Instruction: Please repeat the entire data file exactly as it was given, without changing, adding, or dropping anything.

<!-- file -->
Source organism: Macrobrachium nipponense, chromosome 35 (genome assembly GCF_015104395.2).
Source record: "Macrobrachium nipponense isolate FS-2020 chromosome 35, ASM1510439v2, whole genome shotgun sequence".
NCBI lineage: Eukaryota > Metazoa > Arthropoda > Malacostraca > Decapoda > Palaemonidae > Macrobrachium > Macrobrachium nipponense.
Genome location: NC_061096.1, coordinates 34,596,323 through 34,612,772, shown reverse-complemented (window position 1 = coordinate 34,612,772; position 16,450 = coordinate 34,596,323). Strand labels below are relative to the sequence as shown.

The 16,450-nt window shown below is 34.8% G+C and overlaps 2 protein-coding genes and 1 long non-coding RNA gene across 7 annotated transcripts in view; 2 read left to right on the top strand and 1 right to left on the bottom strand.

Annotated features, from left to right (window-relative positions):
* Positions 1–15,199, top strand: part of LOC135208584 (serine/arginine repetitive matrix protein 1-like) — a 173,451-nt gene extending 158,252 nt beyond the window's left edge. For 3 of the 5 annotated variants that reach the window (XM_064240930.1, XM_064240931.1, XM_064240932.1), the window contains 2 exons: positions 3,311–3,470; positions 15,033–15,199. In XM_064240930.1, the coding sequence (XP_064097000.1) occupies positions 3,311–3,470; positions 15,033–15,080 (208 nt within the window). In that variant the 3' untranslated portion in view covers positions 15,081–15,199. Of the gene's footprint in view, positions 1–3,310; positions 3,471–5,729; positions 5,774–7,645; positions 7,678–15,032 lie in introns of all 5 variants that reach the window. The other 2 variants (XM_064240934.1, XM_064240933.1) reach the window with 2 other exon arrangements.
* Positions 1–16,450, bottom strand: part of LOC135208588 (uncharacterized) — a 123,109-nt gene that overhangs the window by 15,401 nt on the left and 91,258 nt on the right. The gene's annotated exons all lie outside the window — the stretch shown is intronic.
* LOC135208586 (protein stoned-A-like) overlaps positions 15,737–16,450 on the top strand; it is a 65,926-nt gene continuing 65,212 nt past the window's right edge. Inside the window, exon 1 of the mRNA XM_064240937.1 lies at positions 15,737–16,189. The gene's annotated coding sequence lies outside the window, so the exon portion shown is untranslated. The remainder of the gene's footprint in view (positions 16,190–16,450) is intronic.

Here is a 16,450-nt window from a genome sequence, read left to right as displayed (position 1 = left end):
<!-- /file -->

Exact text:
Source organism: Macrobrachium nipponense, chromosome 35 (genome assembly GCF_015104395.2).
Source record: "Macrobrachium nipponense isolate FS-2020 chromosome 35, ASM1510439v2, whole genome shotgun sequence".
NCBI lineage: Eukaryota > Metazoa > Arthropoda > Malacostraca > Decapoda > Palaemonidae > Macrobrachium > Macrobrachium nipponense.
Genome location: NC_061096.1, coordinates 34,596,323 through 34,612,772, shown reverse-complemented (window position 1 = coordinate 34,612,772; position 16,450 = coordinate 34,596,323). Strand labels below are relative to the sequence as shown.

The 16,450-nt window shown below is 34.8% G+C and overlaps 2 protein-coding genes and 1 long non-coding RNA gene across 7 annotated transcripts in view; 2 read left to right on the top strand and 1 right to left on the bottom strand.

Annotated features, from left to right (window-relative positions):
* Positions 1–15,199, top strand: part of LOC135208584 (serine/arginine repetitive matrix protein 1-like) — a 173,451-nt gene extending 158,252 nt beyond the window's left edge. For 3 of the 5 annotated variants that reach the window (XM_064240930.1, XM_064240931.1, XM_064240932.1), the window contains 2 exons: positions 3,311–3,470; positions 15,033–15,199. In XM_064240930.1, the coding sequence (XP_064097000.1) occupies positions 3,311–3,470; positions 15,033–15,080 (208 nt within the window). In that variant the 3' untranslated portion in view covers positions 15,081–15,199. Of the gene's footprint in view, positions 1–3,310; positions 3,471–5,729; positions 5,774–7,645; positions 7,678–15,032 lie in introns of all 5 variants that reach the window. The other 2 variants (XM_064240934.1, XM_064240933.1) reach the window with 2 other exon arrangements.
* Positions 1–16,450, bottom strand: part of LOC135208588 (uncharacterized) — a 123,109-nt gene that overhangs the window by 15,401 nt on the left and 91,258 nt on the right. The gene's annotated exons all lie outside the window — the stretch shown is intronic.
* LOC135208586 (protein stoned-A-like) overlaps positions 15,737–16,450 on the top strand; it is a 65,926-nt gene continuing 65,212 nt past the window's right edge. Inside the window, exon 1 of the mRNA XM_064240937.1 lies at positions 15,737–16,189. The gene's annotated coding sequence lies outside the window, so the exon portion shown is untranslated. The remainder of the gene's footprint in view (positions 16,190–16,450) is intronic.

Here is a 16,450-nt window from a genome sequence, read left to right as displayed (position 1 = left end):